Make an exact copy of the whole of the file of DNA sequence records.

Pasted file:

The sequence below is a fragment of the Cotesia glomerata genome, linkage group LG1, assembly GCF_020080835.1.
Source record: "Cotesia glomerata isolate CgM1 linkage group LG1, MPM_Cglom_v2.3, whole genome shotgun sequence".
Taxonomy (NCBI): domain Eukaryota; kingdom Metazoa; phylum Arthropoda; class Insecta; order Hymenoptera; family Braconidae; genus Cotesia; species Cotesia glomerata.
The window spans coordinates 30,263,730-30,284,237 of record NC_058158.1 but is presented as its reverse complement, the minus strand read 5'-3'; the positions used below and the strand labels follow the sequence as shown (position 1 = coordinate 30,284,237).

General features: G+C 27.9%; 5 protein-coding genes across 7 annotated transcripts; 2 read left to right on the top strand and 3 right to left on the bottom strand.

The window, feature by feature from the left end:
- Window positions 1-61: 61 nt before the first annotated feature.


The sequence below is a fragment of the Cotesia glomerata genome, linkage group LG1, assembly GCF_020080835.1.
Source record: "Cotesia glomerata isolate CgM1 linkage group LG1, MPM_Cglom_v2.3, whole genome shotgun sequence".
Taxonomy (NCBI): domain Eukaryota; kingdom Metazoa; phylum Arthropoda; class Insecta; order Hymenoptera; family Braconidae; genus Cotesia; species Cotesia glomerata.
The window spans coordinates 30,263,730-30,284,237 of record NC_058158.1 but is presented as its reverse complement, the minus strand read 5'-3'; the positions used below and the strand labels follow the sequence as shown (position 1 = coordinate 30,284,237).

General features: G+C 27.9%; 5 protein-coding genes across 7 annotated transcripts; 2 read left to right on the top strand and 3 right to left on the bottom strand.

The window, feature by feature from the left end:
- Window positions 1-61: 61 nt before the first annotated feature.